Anoxic brain damage is injury to the brain due to a lack of oxygen. Hypoxia is the term to describe low oxygen. Brain cells without enough oxygen will begin to die after about four minutes.
Progression of Anoxic Brain Damage
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Oxygen is carried to the brain in the blood. Anoxic brain damage may occur if:
The following accidents and health problems may increase your chance of anoxic brain damage:
Severe damage may lead to a coma or a vegetative state. Mild to moderate hypoxic brain damage may cause:
Rarely, there may be a decline in brain function a few days or weeks after the event occurred. This is caused by delayed injury in the brain.
The doctor will ask about your symptoms and medical history. A physical exam will be done. You may need to see a doctor who specializes in brain problems.
These tests may be ordered to learn the extent of the brain damage and the part of the brain that is involved:
Treatment of anoxic brain damage will depend on the cause. Some treatment options include:
Recovery from brain damage can be uncertain. It will also take time. Your chance for recovery depends on how long and how severely you were deprived of oxygen. Many people with mild brain damage can usually recover most of the lost functions.
During rehabilitation, you and your family may work with:
Recovery can take months, or even years. In many cases, full recovery is never achieved, but some can successfully learn to live with any remaining disabilities. In general, the sooner rehabilitation starts, the better the outcome.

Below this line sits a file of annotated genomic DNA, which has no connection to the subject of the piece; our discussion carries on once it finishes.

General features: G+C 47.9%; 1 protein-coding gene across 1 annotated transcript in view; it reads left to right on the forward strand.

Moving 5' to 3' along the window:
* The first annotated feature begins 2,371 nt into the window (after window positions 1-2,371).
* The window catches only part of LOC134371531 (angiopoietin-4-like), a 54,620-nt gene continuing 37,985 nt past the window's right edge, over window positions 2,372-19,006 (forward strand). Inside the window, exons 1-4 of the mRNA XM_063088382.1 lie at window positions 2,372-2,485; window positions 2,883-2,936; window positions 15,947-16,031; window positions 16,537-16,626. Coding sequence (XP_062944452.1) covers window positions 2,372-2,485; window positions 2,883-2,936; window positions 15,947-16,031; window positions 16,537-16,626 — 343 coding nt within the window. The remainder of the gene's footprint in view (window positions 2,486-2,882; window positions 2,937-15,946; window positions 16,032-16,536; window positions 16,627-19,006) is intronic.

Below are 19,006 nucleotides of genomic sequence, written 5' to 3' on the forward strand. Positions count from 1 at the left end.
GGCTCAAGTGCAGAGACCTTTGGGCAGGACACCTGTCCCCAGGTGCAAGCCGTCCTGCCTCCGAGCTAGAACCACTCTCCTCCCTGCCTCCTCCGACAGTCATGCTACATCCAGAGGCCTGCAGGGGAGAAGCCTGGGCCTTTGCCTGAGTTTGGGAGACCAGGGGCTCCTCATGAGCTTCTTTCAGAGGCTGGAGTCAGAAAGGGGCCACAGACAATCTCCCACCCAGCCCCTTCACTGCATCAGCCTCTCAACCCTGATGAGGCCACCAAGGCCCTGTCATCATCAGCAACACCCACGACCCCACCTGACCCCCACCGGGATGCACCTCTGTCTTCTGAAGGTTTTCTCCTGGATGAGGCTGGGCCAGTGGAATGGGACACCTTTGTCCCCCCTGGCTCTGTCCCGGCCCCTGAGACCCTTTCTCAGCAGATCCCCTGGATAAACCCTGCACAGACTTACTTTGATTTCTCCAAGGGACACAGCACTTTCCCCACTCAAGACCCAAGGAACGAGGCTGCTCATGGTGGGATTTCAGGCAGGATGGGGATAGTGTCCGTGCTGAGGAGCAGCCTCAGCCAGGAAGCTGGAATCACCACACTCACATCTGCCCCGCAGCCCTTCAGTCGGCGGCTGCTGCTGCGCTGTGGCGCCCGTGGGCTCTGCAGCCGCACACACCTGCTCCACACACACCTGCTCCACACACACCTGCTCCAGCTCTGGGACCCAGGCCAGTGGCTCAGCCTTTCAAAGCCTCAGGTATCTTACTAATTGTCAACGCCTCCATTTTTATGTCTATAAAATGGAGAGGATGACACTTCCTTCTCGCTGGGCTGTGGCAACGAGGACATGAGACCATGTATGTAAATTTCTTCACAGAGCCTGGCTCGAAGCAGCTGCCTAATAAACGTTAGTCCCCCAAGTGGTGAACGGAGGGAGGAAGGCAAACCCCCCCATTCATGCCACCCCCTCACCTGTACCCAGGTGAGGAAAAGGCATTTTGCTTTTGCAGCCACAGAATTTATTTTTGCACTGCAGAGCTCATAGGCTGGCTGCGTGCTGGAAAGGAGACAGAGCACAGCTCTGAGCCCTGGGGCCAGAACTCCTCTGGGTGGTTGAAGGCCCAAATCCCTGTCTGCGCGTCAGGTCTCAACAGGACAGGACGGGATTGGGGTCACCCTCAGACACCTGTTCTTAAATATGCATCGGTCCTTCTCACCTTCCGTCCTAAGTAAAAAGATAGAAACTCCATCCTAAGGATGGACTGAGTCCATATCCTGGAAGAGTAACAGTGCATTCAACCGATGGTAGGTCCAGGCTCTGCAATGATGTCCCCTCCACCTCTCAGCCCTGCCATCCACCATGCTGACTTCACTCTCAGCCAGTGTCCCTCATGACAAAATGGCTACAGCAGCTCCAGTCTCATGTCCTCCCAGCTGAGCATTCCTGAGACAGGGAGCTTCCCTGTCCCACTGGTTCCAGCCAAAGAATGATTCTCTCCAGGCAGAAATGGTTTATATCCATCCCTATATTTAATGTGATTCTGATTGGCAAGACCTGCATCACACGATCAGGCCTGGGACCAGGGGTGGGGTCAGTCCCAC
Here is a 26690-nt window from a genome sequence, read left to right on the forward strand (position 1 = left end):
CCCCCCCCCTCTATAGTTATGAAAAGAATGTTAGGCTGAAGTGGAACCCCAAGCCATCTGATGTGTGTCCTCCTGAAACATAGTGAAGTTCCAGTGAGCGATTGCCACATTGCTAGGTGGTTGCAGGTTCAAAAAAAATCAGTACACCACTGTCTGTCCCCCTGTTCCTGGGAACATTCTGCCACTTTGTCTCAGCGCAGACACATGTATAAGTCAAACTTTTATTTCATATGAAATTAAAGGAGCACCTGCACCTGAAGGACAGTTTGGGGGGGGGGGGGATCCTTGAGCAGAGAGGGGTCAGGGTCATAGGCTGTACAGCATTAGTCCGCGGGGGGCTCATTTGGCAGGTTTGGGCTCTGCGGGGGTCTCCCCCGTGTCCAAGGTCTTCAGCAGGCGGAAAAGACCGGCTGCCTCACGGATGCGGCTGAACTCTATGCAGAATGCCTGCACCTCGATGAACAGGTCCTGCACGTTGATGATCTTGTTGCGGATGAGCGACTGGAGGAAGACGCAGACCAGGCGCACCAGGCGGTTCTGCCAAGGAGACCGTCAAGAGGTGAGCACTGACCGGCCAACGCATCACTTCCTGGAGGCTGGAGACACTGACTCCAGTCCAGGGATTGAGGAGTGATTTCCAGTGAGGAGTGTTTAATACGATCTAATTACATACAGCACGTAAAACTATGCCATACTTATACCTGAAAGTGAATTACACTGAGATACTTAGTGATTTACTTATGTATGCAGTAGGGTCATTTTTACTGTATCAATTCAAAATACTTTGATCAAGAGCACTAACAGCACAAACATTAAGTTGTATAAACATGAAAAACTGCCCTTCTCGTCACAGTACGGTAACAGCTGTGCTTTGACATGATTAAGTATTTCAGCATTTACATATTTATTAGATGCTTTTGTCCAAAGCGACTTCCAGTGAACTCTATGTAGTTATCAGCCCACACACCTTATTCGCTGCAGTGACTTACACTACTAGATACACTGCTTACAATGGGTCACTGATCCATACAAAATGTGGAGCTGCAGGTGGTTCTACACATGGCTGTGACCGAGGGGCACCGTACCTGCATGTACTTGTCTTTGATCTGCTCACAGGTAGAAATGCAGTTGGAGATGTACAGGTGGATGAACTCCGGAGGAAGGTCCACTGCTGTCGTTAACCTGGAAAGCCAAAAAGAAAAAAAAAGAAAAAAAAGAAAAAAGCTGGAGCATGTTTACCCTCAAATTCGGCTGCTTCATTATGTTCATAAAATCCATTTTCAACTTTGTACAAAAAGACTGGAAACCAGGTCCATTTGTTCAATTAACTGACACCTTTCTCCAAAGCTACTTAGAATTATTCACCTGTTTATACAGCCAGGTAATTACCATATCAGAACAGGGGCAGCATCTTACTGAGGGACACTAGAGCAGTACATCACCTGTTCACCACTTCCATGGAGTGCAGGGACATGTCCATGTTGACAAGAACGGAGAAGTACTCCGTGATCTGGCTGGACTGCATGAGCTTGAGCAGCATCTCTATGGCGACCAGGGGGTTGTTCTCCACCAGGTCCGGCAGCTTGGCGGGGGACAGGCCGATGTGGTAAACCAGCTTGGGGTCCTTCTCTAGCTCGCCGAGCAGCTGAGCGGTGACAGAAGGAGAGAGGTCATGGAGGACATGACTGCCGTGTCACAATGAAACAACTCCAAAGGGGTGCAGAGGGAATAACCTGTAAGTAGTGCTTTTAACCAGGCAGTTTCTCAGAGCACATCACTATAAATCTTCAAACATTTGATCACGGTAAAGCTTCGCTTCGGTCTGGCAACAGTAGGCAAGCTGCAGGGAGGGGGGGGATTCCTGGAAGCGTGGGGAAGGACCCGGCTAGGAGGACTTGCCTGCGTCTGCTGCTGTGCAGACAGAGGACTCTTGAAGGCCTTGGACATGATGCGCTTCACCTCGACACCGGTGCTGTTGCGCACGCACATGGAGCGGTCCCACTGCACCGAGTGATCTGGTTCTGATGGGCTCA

To your chance of having anoxic brain damage, take these steps:
American Brain Injury Society
National Institute of Neurological Disorders and Stroke
Brain Injury Association of Alberta
Ontario Brain Injury Association
Albano C, Comandante L, Nolan S. Innovations in the management of cerebral injury. Crit Care Nurs Q. 2005;28:135-149.
Biagas K. Hypoxic-ischemic brain injury: advancements in the understanding of mechanisms and potential avenues for therapy. Curr Opin Pediatr. 1999;11:223-228.
Hopkins R, Haaland K. Neuropsychological and neuropathological effects of anoxic or ischemic induced brain injury. J Int Neuropsychol Soc. 2004;10:957-961.
Juul S. Erythropoietin in the central nervous system, and its use to prevent hypoxic-ischemic brain damage. Acta Paediatr Suppl. 2002;91:36-42.
NINDS Cerebral hypoxia information page. National Institute of Neurologic Disorders and Stroke website. Available at: http://www.ninds.nih.gov/disorders/anoxia/anoxia.htm
Ramani R. Hypothermia for brain protection and resuscitation. Current Opinions in Anesthesiology. 2006;19:487-491.
Shprecher D, Mehta L. The syndrome of delayed post-hypoxic leukoencephalopathy. Neuro Rehabilitation. 2010:26(1): 65-72.
Last reviewed July 2013 by Rimas Lukas, MD; Brian Randall, MD
Please be aware that this information is provided to supplement the care provided by your physician. It is neither intended nor implied to be a substitute for professional medical advice. CALL YOUR HEALTHCARE PROVIDER IMMEDIATELY IF YOU THINK YOU MAY HAVE A MEDICAL EMERGENCY. Always seek the advice of your physician or other qualified health provider prior to starting any new treatment or with any questions you may have regarding a medical condition.
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